Can Rails cache a Controller "as long as code not changed"?

At work, we have a situation where when

  script/server

is run, then all the controller code is cached. This is to speed up the
development server. But that will mean that whenever we change the
controller code, we need to restart the server.

So we can turn off the caching of controller code all together. But
can't there be mechanism that is similar to the inclusion of javascript

  foo.js?1273424325

which is to use the cached version as long as there is no code change,
but recompile it when there is code change?

Maybe because we use HAML and SASS a lot, loading some page (such as the
homepage of the site) can take 40 seconds on the dev environment and it
is quite long.

Jian Lin wrote:

At work, we have a situation where when

  script/server

is run, then all the controller code is cached. This is to speed up the
development server. But that will mean that whenever we change the
controller code, we need to restart the server.

Yes, that's normal behavior in development mode.

So we can turn off the caching of controller code all together. But
can't there be mechanism that is similar to the inclusion of javascript

  foo.js?1273424325

which is to use the cached version as long as there is no code change,
but recompile it when there is code change?

Because it's a different kind of caching. JavaScript caching simply
involves using the browser cache for included files, whereas controller
caching involves Ruby objects in memory on the server.

Maybe because we use HAML and SASS a lot, loading some page (such as the
homepage of the site) can take 40 seconds on the dev environment and it
is quite long.

Haml and Sass shouldn't be having that effect. Look elsewhere for your
problems.

The fact that you're asking this makes me think that you want *page*
caching, not controller caching.

Best,

Jian Lin wrote:

At work, we have a situation where when

script/server

is run, then all the controller code is cached. This is to speed up the
development server. But that will mean that whenever we change the
controller code, we need to restart the server.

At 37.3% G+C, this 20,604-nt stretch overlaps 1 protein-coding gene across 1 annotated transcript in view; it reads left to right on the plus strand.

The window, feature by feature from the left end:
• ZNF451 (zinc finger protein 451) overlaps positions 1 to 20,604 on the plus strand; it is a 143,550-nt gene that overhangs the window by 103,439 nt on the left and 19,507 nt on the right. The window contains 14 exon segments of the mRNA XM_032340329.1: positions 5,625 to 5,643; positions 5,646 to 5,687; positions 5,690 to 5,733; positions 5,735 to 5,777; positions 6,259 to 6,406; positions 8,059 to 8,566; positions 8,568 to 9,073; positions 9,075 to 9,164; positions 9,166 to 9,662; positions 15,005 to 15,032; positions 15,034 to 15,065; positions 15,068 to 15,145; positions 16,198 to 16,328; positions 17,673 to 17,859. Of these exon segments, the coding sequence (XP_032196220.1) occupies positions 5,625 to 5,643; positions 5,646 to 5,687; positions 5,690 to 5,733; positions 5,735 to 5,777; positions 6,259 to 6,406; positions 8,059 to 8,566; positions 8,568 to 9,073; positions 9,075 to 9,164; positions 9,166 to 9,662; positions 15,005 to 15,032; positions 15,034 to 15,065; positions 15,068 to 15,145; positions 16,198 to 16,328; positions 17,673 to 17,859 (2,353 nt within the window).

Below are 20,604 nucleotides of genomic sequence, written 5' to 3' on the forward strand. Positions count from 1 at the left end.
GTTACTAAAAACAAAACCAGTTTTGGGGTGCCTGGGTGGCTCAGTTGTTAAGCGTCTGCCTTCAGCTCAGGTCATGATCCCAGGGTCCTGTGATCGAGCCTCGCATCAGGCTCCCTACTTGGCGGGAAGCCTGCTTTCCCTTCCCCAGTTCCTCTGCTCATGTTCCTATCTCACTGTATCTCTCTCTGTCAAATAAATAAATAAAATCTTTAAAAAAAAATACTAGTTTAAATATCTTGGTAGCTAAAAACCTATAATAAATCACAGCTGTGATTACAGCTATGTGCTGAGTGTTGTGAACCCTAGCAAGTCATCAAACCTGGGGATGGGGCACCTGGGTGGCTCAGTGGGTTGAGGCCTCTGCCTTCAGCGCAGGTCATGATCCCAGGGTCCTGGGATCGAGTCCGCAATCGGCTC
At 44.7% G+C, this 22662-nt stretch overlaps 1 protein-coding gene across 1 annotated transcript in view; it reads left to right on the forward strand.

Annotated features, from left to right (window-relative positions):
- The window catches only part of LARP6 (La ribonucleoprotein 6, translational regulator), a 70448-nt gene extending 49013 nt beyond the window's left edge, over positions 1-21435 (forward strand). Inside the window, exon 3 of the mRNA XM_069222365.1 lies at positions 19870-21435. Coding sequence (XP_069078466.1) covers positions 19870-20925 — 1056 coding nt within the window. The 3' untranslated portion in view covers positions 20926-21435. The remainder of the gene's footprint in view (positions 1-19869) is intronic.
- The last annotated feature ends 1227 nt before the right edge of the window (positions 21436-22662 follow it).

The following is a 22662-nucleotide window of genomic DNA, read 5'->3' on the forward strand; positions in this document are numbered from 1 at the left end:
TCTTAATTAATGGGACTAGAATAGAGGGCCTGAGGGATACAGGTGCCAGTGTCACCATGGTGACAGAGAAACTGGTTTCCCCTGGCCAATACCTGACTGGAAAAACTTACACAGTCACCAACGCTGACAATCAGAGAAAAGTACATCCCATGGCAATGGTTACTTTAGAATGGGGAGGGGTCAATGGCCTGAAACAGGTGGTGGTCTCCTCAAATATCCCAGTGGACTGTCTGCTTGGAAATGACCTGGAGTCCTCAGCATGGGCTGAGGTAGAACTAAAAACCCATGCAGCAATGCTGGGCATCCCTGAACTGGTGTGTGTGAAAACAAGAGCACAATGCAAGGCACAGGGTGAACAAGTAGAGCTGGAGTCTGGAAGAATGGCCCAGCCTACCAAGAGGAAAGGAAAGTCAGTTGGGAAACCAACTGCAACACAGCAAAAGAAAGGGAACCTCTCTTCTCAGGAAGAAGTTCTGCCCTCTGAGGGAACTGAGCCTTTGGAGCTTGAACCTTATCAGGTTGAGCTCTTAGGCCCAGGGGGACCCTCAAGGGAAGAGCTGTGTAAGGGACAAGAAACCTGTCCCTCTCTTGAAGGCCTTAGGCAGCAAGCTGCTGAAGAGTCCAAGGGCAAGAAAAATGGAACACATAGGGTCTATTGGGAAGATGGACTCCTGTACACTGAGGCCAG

Yes, that's normal behavior in development mode.

I thought that was the normal behaviour in production mode, not development.

Colin

Colin Law wrote:

Jian Lin wrote:

At work, we have a situation where when

� script/server

is run, then all the controller code is cached. �This is to speed up the
development server. �But that will mean that whenever we change the
controller code, we need to restart the server.

Yes, that's normal behavior in development mode.

I thought that was the normal behaviour in production mode, not
development.

Right you are. I didn't write the word I meant to write. :stuck_out_tongue:

Colin

Best,

Marnen Laibow-Koser wrote:

  foo.js?1273424325

which is to use the cached version as long as there is no code change,
but recompile it when there is code change?

Because it's a different kind of caching. JavaScript caching simply
involves using the browser cache for included files, whereas controller
caching involves Ruby objects in memory on the server.

I know that they are different kind of caching, -- now can't the same
principle be used? When newer, reload / recompile it -- when older, no
need to reload or recompile.

so when the controller code in cache is newer, then no need to
re-compile. when it finds that the controller code is newer, then
recompile it.

by the way, what is this caching? I thought it is re-interpreted each
time? So what is the caching for -- it is not byte code like in Python?

Marnen Laibow-Koser wrote:
>> foo.js?1273424325

>> which is to use the cached version as long as there is no code change,
>> but recompile it when there is code change?

> Because it's a different kind of caching. JavaScript caching simply
> involves using the browser cache for included files, whereas controller
> caching involves Ruby objects in memory on the server.

I know that they are different kind of caching, -- now can't the same
principle be used? When newer, reload / recompile it -- when older, no
need to reload or recompile.

so when the controller code in cache is newer, then no need to
re-compile. when it finds that the controller code is newer, then
recompile it.

by the way, what is this caching? I thought it is re-interpreted each
time? So what is the caching for -- it is not byte code like in Python?

Caching is sort of the wrong word, because it implies that rails does
something in order to achieve caching, whereas the opposite is true:
rails' code reloading is the extra behaviour.
There have been attempts to make the code reloading stuff only reload
what needs to be reloaded, see for example http://github.com/thedarkone/rails-dev-boost

Fred